As is shown in FIG. 1 the control valve 40 is formed from a portion of the housing 41 which is fixed or alternatively may be a fixed sleeve which is inserted within a bore within the housing. The fixed portion 41 of either housing or sleeve is utilized to define the various ports as will-be described hereinafter. Disposed within the housing 41 is a movable sleeve 42 which is slidably disposed within a bore formed by the housing 41. Slidably disposed within the movable sleeve 42 is a movable spool control valve 43. The housing 41 defines a pair of output ports 44 and 45 which are connected by means of the passageways 21,and 22 to the actuator cylinder 14 as above described. Also defined by the housing 41 is a pair of bypass ports 46 and 47. The bypass port 46 is interconnected by means of passageway 48 to the passageway 22 while the bypass port 47 is interconnected by means of passageway 49 to the passageway 21. Restraining means in the form of a pair of key members 52 and-53 are held apart by a resiliently deformable means such as a spring 54 within a key way such as a cavity 55 formed by the inner surface of the bore provided in the housing 41 and the outer surface of movable sleeve 42. The combination of the key members 52 and 53 along with'the spring 54 restrain the movable sleeve 42 so that" it is substantially fixed with respect to the housing 41 during normal operating conditions of the spool control valve 43. It should be noted that under these conditions the movable sleeve 42bl0cks the bypass ports 46 and 47 so that there is no fluid flow therethrough. Under these operating conditions, as the spool valve 43 is displaced to the left, for example, as viewed in FIG. '1, fluid is caused to flow from the source 30 thereof through the output port 44 to the chamber 17 to cause movement'to the actuator rod 12 as is well known in the prior art.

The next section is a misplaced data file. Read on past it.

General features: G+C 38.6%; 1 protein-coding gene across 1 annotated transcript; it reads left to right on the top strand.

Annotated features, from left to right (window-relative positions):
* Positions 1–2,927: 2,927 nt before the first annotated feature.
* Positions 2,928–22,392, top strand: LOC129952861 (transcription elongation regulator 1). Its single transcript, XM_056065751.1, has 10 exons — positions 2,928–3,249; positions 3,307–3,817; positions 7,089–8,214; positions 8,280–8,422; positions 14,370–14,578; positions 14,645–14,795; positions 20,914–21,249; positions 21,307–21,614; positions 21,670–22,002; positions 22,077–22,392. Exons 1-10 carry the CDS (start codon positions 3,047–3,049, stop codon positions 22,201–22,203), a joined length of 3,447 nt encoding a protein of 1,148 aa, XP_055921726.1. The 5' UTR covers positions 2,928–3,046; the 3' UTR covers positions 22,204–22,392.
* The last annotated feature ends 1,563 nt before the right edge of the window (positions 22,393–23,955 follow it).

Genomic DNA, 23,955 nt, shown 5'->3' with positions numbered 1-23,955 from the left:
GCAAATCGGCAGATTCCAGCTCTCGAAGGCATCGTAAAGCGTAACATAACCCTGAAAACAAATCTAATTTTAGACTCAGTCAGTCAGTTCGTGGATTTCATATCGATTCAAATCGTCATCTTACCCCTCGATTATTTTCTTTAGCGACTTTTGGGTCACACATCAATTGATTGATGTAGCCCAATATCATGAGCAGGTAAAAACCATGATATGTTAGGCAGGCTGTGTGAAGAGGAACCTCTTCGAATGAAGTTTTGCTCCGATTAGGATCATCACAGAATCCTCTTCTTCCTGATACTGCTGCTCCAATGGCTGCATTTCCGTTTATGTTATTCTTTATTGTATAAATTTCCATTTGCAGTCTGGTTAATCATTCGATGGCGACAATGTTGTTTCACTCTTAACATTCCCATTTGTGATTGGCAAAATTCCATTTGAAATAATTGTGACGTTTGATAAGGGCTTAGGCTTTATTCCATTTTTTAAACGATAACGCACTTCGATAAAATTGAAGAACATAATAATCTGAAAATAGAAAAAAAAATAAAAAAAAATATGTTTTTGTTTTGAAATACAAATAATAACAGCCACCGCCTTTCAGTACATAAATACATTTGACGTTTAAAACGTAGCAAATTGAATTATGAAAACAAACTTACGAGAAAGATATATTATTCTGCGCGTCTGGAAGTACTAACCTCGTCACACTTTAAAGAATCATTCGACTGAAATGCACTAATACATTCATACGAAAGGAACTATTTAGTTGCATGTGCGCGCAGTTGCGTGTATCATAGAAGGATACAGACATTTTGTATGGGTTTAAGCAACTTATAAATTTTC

In the event spool valve 43 is subject to seizure with respect tothe internal bore of the movable sleeve 42, then the forces normally applied to the spool valve 43 are sufficient to cause the movable sleeve 42 to be translated against the force of the spring 54 to the right or left along with spool'valve 43. Upon the occurrence of such movement, bypass port 46 or 47 (depending upon the direction of movement) is opened thus bypassing the output ports 44 and 45. For example, should the spool valve 43 have a greater force applied to the left side thereof than to the right and simultaneously be seized with respect to movable sleeve 42, movable sleeve 42 is carried toward the right as viewed in FIG. 1. Under these circumstances bypass port 46 remains closed by the movable sleeve 42. However, the bypass port 47 is now opened thus causing the two passageways 21 and 22 to be interconnected. Such interconnection can be traced as follows. Starting at output port 44 through bypass passageway 49, through bypass port 47, and through output'port 45 to passageway 22.